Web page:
A team at the University of Wolverhampton have used such bacteria called Ralstonia eutropha H16 to produce bioplastics. They noticed that the bacteria grew better in oil and produced three times more Poly 3-hydroxybutyrate (PHB) bioplastic than when it was grown in glucose.
“Electrospinning experiments, performed in collaboration with researchers from the University of Birmingham, showed that nanofibres of the plastic produced from oils were also less crystalline, which means the plastic is more suited to medical applications,” said Victor Irorere, the scientist responsible for the research.
PHB plastics are biodegradable and can be used in various medical applications such as drug delivery in cancer therapy and medical implants.
Glucose has been so far the starting material for feeding the bioplastic-producing bacteria, but its cost affected the final cost of the bioplastics, which made them expensive to buy. Waste oil, on the other hand, is worth next to nothing compared to glucose and by recycling it properly and using it in bioplastics, you also reduce the pollution caused by it.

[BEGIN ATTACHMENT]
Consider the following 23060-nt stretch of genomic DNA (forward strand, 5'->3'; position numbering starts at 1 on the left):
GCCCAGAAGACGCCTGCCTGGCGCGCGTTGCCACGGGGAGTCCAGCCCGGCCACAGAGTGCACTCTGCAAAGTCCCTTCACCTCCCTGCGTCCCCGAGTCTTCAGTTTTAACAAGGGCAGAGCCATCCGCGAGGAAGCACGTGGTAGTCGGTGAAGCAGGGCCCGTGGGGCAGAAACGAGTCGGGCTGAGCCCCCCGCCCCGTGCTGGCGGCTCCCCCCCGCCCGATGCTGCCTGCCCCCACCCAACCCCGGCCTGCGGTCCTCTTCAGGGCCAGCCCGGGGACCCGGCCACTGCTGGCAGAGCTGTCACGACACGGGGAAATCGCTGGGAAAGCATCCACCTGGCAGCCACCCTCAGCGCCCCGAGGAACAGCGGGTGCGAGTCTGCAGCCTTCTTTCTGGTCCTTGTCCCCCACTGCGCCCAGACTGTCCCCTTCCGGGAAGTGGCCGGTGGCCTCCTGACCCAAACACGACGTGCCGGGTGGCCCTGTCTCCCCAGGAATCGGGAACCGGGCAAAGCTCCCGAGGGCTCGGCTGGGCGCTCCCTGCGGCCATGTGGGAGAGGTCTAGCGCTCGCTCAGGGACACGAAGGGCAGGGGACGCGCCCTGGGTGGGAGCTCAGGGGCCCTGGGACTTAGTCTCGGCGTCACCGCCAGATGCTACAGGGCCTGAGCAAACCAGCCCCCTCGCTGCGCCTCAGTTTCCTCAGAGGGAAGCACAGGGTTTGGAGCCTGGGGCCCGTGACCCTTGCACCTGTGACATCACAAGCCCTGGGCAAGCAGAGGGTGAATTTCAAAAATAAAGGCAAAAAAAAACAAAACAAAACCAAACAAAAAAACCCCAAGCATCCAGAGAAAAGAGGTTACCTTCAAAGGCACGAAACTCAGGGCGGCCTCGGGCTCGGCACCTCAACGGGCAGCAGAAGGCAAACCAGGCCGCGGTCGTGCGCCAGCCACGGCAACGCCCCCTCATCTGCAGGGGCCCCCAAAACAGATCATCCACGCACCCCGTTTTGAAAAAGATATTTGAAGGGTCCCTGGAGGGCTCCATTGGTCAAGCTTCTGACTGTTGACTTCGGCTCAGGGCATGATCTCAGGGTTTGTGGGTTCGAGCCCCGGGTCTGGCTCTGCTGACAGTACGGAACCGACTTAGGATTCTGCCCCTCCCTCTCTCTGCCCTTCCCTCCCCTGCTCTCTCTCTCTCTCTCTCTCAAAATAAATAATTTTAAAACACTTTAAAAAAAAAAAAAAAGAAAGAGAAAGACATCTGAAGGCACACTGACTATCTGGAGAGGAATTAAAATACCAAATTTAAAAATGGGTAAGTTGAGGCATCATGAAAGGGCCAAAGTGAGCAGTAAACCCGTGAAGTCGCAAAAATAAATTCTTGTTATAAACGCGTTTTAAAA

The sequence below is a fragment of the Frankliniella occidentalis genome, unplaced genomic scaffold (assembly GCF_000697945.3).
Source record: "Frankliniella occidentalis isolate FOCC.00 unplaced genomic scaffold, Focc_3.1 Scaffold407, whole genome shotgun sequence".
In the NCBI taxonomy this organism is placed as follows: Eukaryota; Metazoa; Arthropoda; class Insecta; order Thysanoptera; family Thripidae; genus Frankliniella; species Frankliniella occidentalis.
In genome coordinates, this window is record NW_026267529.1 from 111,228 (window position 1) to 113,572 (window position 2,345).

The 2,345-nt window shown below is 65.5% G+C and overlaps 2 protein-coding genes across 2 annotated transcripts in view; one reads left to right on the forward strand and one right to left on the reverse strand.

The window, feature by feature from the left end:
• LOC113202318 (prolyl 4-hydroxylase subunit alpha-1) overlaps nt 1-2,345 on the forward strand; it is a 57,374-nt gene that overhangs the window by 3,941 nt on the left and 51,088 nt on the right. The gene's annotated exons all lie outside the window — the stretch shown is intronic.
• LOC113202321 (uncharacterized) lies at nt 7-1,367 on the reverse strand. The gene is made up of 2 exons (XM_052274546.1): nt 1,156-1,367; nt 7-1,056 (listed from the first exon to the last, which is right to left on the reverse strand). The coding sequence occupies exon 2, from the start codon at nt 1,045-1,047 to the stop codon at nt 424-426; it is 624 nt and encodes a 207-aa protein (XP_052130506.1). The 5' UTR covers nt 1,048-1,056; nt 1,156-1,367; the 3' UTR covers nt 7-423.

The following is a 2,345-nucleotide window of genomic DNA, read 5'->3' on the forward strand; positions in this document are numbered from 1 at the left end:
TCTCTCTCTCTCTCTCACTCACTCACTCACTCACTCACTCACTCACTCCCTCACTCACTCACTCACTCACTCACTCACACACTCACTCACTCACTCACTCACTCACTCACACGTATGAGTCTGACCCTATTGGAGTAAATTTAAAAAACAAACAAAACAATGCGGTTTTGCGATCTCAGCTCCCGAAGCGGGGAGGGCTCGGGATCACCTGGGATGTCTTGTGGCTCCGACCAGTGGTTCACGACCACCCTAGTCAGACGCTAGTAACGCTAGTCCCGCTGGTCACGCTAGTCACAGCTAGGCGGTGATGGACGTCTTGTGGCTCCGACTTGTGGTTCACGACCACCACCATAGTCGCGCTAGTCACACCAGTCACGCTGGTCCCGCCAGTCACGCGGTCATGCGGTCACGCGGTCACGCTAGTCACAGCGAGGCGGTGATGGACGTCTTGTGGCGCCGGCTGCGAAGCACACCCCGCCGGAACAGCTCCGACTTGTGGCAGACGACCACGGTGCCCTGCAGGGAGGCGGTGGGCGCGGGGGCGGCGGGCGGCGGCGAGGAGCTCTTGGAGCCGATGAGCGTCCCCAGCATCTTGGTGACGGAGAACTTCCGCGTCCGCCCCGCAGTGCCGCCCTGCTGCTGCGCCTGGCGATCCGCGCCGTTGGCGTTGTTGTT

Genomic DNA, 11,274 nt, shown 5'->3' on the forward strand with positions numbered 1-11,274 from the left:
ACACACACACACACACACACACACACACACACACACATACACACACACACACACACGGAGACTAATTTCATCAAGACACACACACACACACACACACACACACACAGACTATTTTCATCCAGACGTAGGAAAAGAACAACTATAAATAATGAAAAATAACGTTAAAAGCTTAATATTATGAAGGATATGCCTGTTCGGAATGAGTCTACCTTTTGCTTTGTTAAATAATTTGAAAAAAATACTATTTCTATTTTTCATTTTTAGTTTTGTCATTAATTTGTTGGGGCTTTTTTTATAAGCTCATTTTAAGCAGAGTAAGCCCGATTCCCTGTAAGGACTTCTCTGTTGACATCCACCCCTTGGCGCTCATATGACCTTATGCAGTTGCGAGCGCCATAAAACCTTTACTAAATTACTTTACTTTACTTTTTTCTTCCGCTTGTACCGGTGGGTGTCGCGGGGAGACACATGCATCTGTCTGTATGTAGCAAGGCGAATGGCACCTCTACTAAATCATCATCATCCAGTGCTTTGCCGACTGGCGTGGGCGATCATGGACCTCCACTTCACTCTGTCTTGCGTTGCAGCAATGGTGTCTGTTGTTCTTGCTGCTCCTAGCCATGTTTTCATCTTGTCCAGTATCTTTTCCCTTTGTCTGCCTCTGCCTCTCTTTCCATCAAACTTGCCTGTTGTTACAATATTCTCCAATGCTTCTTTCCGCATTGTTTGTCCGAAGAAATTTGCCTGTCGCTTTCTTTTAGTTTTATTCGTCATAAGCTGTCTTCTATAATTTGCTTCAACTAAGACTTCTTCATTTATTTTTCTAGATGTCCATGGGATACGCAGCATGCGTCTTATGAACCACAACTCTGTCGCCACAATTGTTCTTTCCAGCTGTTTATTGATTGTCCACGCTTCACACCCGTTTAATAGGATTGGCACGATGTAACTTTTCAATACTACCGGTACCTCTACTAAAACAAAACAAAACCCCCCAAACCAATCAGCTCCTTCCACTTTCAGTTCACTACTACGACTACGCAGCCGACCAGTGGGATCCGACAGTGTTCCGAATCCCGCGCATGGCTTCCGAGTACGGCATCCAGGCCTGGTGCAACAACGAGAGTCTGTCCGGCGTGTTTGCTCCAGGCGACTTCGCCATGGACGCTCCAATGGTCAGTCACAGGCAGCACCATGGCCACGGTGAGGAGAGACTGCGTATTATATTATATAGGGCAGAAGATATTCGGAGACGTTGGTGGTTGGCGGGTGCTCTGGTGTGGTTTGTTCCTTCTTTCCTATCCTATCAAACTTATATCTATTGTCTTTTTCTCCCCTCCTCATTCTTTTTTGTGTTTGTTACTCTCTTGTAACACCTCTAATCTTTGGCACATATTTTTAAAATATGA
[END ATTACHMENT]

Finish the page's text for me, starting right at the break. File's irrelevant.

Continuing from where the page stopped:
Now, I wasn’t a good chemistry student, so I am asking you, my dear reader: what happens after these bioplastics degrade? They decompose into what? Is it methane they turn themselves into, or some other byproducts that could ultimately be toxic to the environment?
Producing bioplastics would surely reduce the marine pollution caused by them, but if they supposedly break up and release methane, isn’t that also harmful? I am eager to see your comments on this (if you know more than I do, of course).